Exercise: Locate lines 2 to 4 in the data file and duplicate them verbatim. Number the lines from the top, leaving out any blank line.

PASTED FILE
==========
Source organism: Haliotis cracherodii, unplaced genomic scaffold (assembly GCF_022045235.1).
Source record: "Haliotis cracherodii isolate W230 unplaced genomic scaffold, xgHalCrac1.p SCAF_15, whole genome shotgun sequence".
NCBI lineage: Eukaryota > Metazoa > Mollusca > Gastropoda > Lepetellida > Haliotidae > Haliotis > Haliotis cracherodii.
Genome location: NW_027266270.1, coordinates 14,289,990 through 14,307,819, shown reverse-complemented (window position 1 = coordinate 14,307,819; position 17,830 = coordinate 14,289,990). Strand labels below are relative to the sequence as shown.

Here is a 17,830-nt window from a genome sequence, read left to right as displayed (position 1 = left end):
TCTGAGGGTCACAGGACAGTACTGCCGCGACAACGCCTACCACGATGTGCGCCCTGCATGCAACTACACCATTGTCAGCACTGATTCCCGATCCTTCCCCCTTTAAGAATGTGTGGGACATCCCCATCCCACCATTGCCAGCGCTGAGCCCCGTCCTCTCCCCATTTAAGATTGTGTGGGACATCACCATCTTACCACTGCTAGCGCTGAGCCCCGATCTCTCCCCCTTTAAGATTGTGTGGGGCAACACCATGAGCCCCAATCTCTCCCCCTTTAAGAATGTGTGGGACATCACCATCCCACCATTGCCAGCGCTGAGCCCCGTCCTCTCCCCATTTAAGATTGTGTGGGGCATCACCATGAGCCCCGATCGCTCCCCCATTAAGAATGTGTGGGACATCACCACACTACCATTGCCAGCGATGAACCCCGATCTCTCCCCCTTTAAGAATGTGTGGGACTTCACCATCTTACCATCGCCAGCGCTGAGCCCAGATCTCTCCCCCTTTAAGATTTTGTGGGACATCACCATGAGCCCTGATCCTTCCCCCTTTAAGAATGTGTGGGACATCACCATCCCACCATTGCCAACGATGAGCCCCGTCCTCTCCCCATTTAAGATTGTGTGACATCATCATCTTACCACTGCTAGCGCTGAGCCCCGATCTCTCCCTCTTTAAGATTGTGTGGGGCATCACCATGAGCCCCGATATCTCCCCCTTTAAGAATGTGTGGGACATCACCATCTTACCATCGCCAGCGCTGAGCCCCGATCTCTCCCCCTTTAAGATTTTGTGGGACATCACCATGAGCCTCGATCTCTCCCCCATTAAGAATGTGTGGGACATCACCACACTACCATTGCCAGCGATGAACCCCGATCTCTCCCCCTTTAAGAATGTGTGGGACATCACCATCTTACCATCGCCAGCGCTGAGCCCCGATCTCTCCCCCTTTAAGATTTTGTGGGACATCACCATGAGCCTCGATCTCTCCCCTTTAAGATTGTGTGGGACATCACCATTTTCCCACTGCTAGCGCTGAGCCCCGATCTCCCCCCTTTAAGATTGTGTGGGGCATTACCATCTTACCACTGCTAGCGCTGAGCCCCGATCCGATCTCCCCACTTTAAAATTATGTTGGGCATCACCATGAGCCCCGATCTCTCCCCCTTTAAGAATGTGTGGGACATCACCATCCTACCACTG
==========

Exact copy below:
Source record: "Haliotis cracherodii isolate W230 unplaced genomic scaffold, xgHalCrac1.p SCAF_15, whole genome shotgun sequence".
NCBI lineage: Eukaryota > Metazoa > Mollusca > Gastropoda > Lepetellida > Haliotidae > Haliotis > Haliotis cracherodii.
Genome location: NW_027266270.1, coordinates 14,289,990 through 14,307,819, shown reverse-complemented (window position 1 = coordinate 14,307,819; position 17,830 = coordinate 14,289,990). Strand labels below are relative to the sequence as shown.